As your child grows older, they will meet new people and discover a lot of new things and experiences. They also begin to discover who they are: their likes, dislikes, preferences, etc.
In other words, they become more self-aware. This helps them understand their strengths and weaknesses and gain the ability to accurately assess their own performance. This all can help them live their life to the fullest as confident, successful adults.
As parents, we can help our kids improve their self-awareness skills with these ten strategies:
Show them what feelings look like
If your child is young, you can help them name and identify different types of emotions. Doing so can help them better understand how and why they are feeling a certain way.
Whenever an opportunity presents itself (story time, movie night, afternoon at the playground, etc), highlight when a character is feeling a particular emotion that would resonate with your child and is age appropriate. You can also do an exercise wherein you ask your child to choose a picture of an emotion and let them recall the last time they felt that way. You can follow it up by asking why they felt that way.
These exercises will not only help your child learn how to process their emotions, but it also gives them the chance to develop better communication skills by expanding their emotional vocabulary.
Help them identify the feelings of others
In addition to getting to know what they are feeling, the exercises listed above can also help your kids learn about what other people are feeling.
Use these opportunities to teach your child about empathy. Developing empathy is important for a child to become a well-adjusted and confident human being. Children and teens that can empathize with their peers are less likely to be overwhelmed by their emotions and are better equipped to handle peer pressure when it presents itself.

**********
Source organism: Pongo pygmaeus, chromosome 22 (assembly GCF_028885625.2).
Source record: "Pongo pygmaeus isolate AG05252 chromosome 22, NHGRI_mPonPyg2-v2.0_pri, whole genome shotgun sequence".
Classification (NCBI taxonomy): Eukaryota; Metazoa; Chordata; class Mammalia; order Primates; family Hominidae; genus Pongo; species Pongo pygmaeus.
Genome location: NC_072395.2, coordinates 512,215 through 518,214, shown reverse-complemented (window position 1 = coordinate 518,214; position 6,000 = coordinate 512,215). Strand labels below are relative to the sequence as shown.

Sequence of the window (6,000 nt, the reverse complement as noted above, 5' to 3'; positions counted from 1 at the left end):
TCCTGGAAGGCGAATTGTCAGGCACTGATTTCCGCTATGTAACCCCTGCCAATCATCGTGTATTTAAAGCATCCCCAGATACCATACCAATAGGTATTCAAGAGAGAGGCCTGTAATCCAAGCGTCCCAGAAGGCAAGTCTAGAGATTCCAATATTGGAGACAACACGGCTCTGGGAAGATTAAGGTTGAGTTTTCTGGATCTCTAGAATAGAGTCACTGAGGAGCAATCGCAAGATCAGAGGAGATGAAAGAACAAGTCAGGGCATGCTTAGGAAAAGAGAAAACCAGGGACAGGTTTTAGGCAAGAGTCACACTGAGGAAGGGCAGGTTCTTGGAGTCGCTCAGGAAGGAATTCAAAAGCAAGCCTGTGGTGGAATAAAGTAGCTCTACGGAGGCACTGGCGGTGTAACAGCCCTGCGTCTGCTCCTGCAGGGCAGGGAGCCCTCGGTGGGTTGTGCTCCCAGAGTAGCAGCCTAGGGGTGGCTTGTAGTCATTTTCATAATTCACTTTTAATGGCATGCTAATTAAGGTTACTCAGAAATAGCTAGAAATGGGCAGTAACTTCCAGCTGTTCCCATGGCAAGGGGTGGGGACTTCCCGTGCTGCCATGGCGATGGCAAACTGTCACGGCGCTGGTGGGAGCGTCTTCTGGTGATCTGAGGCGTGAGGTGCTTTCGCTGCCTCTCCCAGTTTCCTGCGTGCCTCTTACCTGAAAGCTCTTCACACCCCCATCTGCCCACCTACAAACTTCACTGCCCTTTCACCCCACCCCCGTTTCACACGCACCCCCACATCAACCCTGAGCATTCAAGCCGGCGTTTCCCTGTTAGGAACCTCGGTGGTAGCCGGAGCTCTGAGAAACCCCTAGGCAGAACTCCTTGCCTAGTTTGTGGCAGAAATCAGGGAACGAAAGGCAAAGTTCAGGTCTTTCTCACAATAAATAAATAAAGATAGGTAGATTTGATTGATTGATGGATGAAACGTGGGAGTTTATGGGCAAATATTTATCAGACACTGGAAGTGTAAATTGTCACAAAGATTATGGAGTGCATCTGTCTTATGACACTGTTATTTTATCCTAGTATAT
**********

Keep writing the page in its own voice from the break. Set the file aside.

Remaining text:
Set a good example
The good news is that young children tend to emulate their parents’ actions and language. Thus, as a parent, it is an awesome opportunity to set a good example for your kids by expressing your emotions in a constructive manner.
If you lose your cool for a moment, use that as a teaching opportunity for your child (and for yourself!). Explain to them what caused you feel this way and what strategies you used to regulate your emotions.
Empathize with your child
As a parent (and as an adult), you have a lot of responsibilities and it can sometimes be overwhelming. And it can be difficult to empathize with others in those difficult moments.
When you see your child expressing their big emotions, you might tend to discount what they are going through. It could happen with you’re especially tired or have a lot on your plate.